The exposed interior surface of the masonry wall construction is observed during the test, and is encircled with marker in the location where leaks are observed. This outline is also marked with the number of minutes from start of test, to the initial observation of the leak. As time progresses, if the leak spot grows, its outline can be redrawn and marked with the new duration, so that a record of the progression of the leak can be made.
At the end of the test, these outlines can be photographed and included with the test results. The test report can also include an estimate of the percentage of wall surface which was wet at the end of the test.
As is true for all tests, the same test can (and should) be used to validate proposed remedial procedures, and new results can easily be compared with the wall markings that remained from the previous testing. New markings would be applied with a different color marker. Keying for the dates of the tests should be also drawn on the wall and photographed at the end of the test.
The test duration must be specified to fit the application, but one hour with no visible water on the interior side of the innermost layer of the masonry wall system, would be considered a bare minimum.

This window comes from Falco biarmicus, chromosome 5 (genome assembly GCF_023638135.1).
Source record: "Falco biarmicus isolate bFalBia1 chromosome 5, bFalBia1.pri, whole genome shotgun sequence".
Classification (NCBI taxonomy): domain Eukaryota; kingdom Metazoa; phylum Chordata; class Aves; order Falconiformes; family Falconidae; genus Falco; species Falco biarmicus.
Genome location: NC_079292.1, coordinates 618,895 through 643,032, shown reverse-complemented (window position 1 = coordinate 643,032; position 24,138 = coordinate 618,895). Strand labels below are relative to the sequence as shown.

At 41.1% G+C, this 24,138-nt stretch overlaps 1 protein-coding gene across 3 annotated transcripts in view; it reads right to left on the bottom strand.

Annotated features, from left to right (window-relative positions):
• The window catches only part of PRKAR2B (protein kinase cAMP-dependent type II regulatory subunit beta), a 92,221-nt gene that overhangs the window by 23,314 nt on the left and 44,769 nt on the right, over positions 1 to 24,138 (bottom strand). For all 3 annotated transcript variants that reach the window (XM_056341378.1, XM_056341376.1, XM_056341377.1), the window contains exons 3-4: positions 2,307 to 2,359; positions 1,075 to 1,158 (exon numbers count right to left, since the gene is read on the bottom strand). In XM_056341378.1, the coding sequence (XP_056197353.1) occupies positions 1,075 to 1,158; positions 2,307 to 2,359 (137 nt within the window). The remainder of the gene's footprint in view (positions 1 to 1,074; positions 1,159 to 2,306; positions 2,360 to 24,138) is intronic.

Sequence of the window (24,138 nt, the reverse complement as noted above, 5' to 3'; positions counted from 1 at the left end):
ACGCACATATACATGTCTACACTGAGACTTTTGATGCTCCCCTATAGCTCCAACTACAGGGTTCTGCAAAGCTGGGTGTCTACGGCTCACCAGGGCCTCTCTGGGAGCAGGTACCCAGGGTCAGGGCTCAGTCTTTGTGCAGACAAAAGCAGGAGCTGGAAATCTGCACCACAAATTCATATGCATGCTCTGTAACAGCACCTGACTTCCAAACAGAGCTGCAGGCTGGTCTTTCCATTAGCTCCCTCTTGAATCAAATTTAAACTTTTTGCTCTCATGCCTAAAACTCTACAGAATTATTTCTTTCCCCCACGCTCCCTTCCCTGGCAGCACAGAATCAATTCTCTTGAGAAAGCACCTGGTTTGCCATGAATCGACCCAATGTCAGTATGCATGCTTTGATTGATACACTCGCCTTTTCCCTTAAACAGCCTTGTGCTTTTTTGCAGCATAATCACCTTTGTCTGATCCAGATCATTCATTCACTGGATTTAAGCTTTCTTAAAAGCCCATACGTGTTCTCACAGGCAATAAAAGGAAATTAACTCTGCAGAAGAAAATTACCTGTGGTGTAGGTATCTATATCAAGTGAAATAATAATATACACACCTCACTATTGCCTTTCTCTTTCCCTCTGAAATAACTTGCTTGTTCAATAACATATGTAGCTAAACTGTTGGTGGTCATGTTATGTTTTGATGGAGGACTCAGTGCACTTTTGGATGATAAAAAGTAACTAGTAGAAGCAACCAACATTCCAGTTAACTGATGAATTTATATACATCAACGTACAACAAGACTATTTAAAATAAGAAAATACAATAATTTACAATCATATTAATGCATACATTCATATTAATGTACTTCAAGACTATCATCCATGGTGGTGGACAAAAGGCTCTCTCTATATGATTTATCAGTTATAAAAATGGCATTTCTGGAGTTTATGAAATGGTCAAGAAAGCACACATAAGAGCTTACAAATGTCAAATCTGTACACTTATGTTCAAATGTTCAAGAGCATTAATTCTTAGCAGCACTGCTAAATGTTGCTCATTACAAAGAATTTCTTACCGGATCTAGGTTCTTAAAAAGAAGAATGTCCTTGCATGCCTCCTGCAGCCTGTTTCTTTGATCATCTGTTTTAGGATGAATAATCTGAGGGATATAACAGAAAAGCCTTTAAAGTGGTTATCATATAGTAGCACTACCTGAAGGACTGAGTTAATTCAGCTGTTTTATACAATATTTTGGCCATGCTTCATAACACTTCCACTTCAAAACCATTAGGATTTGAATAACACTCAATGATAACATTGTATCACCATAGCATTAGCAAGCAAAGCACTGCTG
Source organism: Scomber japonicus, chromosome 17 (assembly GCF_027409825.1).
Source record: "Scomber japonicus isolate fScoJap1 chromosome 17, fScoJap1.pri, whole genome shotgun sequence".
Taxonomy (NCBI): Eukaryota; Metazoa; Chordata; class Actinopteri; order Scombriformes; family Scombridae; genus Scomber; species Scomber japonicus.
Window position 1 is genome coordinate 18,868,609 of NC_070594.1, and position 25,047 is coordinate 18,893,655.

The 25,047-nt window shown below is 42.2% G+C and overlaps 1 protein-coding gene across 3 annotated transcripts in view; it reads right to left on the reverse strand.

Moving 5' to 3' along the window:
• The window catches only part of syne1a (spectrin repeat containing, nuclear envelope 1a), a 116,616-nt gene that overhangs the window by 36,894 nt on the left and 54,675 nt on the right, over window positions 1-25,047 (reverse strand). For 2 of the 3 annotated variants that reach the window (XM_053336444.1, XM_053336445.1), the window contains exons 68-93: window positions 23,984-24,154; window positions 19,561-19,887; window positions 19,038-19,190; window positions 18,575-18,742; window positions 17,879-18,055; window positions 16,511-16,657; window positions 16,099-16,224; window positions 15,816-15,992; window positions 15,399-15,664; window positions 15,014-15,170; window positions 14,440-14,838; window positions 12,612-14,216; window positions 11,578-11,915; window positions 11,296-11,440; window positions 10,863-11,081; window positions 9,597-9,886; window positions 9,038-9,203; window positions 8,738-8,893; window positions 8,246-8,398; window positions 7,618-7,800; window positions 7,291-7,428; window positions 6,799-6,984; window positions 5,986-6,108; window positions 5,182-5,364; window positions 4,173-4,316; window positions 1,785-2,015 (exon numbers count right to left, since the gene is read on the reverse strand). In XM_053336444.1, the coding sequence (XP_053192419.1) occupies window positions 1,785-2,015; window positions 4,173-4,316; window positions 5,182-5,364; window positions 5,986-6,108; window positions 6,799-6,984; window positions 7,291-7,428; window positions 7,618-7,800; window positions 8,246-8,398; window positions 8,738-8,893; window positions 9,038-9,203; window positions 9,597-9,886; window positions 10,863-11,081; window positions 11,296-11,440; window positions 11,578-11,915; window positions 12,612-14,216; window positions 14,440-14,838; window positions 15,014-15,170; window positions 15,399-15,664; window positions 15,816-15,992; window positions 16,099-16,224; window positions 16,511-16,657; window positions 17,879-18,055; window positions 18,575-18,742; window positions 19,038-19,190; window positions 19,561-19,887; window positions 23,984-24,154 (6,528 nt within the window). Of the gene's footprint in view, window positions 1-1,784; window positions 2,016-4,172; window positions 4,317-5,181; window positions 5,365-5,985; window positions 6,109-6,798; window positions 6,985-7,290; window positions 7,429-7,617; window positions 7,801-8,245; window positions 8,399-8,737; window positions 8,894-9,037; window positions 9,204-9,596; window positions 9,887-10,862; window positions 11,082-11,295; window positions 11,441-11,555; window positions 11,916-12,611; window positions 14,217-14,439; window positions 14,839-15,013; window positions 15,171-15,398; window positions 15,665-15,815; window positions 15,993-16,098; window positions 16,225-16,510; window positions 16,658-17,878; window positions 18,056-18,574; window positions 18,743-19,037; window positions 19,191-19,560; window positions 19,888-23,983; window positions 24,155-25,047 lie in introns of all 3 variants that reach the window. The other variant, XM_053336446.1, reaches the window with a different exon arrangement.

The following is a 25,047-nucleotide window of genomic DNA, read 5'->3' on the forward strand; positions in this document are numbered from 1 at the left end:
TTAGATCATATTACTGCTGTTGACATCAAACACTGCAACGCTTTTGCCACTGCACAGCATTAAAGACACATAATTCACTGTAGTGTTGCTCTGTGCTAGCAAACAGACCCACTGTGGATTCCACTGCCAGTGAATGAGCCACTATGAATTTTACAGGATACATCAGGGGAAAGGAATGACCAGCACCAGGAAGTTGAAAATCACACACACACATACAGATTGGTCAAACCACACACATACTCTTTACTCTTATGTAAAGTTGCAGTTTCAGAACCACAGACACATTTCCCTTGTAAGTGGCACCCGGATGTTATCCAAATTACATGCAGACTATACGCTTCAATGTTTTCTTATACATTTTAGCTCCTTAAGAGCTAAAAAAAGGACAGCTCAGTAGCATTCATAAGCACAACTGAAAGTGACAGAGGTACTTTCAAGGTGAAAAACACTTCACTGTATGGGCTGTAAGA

Validation of Remedial Methods
On a recent project, we used our test method to develop and validate remedial methods that were employed on the wall for the purpose of reducing or eliminating leaks. We were interested in testing a silane-based clear exterior spray as well as an interior applied basement waterproofing paint (designed to resist hydrostatic pressure on the “negative”, or interior side) on a brick and block cavity wall.
The sample areas for each were overlapped in order to provide three distinct test areas: 1) silane spray only, 2) silane spray plus basement waterproofing paint, and 3) basement waterproofing paint only. Guess what? The combo won.